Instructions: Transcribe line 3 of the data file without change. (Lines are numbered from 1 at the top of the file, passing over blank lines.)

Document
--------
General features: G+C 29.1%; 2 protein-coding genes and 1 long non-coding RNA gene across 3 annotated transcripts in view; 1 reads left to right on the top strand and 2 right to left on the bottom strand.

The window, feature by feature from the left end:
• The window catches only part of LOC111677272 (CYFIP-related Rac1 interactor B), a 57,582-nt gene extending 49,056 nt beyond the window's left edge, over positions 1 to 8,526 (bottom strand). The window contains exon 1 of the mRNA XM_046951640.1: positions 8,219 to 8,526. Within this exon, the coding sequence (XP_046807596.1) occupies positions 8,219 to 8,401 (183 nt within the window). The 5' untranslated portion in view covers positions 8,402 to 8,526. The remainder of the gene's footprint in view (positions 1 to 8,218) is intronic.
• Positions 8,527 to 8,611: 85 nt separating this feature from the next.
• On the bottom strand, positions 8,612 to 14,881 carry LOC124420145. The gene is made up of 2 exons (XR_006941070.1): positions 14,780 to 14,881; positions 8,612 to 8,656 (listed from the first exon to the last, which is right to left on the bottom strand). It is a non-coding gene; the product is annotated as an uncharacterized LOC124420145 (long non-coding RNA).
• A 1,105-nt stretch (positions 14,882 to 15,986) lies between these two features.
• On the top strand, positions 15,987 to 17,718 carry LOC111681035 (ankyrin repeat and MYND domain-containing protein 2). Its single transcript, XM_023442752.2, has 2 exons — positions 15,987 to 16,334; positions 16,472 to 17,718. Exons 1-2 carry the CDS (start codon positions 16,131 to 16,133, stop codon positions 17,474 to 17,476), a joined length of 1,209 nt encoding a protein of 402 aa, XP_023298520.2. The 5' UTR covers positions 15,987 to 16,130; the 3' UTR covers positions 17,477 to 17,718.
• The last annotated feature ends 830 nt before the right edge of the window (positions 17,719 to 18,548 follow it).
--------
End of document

• The window catches only part of LOC111677272 (CYFIP-related Rac1 interactor B), a 57,582-nt gene extending 49,056 nt beyond the window's left edge, over positions 1 to 8,526 (bottom strand). The window contains exon 1 of the mRNA XM_046951640.1: positions 8,219 to 8,526. Within this exon, the coding sequence (XP_046807596.1) occupies positions 8,219 to 8,401 (183 nt within the window). The 5' untranslated portion in view covers positions 8,402 to 8,526. The remainder of the gene's footprint in view (positions 1 to 8,218) is intronic.